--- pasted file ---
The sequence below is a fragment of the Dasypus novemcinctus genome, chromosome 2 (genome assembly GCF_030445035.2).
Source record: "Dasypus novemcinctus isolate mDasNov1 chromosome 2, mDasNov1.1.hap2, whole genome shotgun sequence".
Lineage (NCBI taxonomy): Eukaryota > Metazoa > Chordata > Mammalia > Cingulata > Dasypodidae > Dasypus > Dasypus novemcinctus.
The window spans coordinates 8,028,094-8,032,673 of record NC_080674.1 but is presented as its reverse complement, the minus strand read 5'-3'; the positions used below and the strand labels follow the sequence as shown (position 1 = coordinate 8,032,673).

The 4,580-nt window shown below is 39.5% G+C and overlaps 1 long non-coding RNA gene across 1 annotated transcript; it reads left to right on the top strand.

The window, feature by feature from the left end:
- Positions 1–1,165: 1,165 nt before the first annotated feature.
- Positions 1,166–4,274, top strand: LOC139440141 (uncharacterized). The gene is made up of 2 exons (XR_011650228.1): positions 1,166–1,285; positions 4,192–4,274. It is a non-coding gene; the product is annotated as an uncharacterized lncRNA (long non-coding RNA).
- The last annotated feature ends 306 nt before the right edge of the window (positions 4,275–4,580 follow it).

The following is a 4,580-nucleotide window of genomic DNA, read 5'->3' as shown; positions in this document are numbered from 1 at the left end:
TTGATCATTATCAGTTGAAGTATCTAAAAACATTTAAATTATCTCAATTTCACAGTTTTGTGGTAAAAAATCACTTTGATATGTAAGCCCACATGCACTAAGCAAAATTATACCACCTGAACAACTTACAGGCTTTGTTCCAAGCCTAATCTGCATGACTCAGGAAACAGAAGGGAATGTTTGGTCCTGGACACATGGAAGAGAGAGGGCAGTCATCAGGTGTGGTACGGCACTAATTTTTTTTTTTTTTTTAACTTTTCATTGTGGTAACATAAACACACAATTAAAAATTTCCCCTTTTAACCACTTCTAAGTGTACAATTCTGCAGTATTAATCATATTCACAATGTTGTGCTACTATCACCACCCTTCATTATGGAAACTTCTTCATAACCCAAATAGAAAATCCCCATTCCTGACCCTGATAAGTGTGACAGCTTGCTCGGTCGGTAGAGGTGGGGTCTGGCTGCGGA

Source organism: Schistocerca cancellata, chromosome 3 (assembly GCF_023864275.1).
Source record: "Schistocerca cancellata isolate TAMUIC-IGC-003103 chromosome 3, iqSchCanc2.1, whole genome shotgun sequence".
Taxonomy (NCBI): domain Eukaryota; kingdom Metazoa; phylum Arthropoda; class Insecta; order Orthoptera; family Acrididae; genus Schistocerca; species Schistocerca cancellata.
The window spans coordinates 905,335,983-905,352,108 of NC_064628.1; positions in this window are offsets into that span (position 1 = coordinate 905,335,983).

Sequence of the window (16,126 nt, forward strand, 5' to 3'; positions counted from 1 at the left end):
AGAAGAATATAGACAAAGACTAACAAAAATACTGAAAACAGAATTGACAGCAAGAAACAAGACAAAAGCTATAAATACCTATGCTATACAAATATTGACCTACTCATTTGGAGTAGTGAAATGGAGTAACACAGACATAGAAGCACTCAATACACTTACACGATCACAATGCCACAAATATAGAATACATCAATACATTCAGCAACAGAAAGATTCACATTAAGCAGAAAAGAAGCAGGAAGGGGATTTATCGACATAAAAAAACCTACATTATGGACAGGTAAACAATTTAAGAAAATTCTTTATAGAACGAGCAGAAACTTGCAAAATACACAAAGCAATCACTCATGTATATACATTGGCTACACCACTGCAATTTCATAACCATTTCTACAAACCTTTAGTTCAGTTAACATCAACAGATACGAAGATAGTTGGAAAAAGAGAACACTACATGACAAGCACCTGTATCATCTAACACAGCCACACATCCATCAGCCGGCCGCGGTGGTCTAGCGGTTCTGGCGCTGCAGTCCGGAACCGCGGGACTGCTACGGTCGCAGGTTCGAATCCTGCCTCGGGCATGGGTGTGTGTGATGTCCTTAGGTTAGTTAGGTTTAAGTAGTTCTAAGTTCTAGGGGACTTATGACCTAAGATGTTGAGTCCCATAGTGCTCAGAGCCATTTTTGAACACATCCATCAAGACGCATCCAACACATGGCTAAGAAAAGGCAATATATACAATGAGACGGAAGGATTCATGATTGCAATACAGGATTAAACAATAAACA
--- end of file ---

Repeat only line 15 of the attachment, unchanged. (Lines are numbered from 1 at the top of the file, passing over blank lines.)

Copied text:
The window spans coordinates 905,335,983-905,352,108 of NC_064628.1; positions in this window are offsets into that span (position 1 = coordinate 905,335,983).